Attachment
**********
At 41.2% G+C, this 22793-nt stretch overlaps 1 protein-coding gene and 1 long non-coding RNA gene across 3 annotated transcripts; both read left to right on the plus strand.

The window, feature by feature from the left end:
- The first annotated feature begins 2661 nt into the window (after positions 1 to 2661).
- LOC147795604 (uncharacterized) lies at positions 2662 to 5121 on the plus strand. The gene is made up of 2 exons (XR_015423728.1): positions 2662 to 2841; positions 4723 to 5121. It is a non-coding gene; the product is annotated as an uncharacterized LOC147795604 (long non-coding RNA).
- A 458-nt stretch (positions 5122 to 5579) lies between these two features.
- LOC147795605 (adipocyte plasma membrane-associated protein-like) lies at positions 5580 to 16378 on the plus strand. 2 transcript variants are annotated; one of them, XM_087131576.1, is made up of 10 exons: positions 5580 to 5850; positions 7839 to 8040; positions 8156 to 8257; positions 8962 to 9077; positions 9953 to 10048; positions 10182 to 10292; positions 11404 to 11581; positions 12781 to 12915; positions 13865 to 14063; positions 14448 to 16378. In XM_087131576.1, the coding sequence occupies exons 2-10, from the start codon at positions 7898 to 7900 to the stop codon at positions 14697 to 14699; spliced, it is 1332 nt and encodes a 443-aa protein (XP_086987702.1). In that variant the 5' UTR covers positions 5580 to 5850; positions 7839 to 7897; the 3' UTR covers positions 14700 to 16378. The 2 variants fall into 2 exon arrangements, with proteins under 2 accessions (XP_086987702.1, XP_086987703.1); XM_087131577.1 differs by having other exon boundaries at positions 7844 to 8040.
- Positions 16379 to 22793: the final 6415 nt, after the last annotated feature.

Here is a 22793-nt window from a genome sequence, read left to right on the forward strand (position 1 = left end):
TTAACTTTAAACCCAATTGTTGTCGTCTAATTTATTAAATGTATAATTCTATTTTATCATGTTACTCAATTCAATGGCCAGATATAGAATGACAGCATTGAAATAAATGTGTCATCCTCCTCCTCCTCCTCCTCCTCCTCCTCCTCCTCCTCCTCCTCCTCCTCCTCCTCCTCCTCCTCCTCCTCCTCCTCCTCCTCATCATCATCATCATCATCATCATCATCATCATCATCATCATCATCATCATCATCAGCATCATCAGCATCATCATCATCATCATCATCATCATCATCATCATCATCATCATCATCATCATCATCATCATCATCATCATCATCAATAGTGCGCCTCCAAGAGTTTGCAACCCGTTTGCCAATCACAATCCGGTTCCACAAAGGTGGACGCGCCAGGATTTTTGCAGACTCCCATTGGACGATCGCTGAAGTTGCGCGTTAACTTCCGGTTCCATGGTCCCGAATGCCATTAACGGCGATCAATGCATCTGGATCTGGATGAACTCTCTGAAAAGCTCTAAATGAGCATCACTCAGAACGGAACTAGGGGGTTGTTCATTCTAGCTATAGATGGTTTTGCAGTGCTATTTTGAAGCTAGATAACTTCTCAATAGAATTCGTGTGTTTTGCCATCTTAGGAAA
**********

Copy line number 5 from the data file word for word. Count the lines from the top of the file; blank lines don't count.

- A 458-nt stretch (positions 5122 to 5579) lies between these two features.